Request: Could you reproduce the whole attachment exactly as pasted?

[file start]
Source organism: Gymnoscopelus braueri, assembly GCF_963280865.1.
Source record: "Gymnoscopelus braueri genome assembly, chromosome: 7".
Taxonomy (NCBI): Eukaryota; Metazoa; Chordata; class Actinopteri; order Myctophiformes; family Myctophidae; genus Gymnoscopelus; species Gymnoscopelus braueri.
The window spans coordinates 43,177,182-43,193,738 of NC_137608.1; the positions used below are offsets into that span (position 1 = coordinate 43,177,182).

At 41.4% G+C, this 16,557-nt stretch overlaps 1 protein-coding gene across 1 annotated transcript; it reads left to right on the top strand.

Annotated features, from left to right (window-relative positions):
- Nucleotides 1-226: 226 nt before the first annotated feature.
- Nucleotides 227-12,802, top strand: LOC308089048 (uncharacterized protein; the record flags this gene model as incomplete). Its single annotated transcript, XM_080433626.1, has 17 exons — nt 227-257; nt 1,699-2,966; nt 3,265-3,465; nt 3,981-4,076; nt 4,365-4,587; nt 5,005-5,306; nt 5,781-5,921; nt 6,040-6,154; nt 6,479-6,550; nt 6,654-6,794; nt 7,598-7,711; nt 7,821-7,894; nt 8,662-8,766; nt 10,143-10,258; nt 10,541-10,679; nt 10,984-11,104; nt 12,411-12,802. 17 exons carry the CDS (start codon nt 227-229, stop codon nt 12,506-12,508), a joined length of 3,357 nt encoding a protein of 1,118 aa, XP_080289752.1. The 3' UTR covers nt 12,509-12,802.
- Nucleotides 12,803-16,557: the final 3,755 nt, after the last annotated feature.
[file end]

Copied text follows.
Source organism: Gymnoscopelus braueri, assembly GCF_963280865.1.
Source record: "Gymnoscopelus braueri genome assembly, chromosome: 7".
Taxonomy (NCBI): Eukaryota; Metazoa; Chordata; class Actinopteri; order Myctophiformes; family Myctophidae; genus Gymnoscopelus; species Gymnoscopelus braueri.
The window spans coordinates 43,177,182-43,193,738 of NC_137608.1; the positions used below are offsets into that span (position 1 = coordinate 43,177,182).

At 41.4% G+C, this 16,557-nt stretch overlaps 1 protein-coding gene across 1 annotated transcript; it reads left to right on the top strand.

Annotated features, from left to right (window-relative positions):
- Nucleotides 1-226: 226 nt before the first annotated feature.
- Nucleotides 227-12,802, top strand: LOC308089048 (uncharacterized protein; the record flags this gene model as incomplete). Its single annotated transcript, XM_080433626.1, has 17 exons — nt 227-257; nt 1,699-2,966; nt 3,265-3,465; nt 3,981-4,076; nt 4,365-4,587; nt 5,005-5,306; nt 5,781-5,921; nt 6,040-6,154; nt 6,479-6,550; nt 6,654-6,794; nt 7,598-7,711; nt 7,821-7,894; nt 8,662-8,766; nt 10,143-10,258; nt 10,541-10,679; nt 10,984-11,104; nt 12,411-12,802. 17 exons carry the CDS (start codon nt 227-229, stop codon nt 12,506-12,508), a joined length of 3,357 nt encoding a protein of 1,118 aa, XP_080289752.1. The 3' UTR covers nt 12,509-12,802.
- Nucleotides 12,803-16,557: the final 3,755 nt, after the last annotated feature.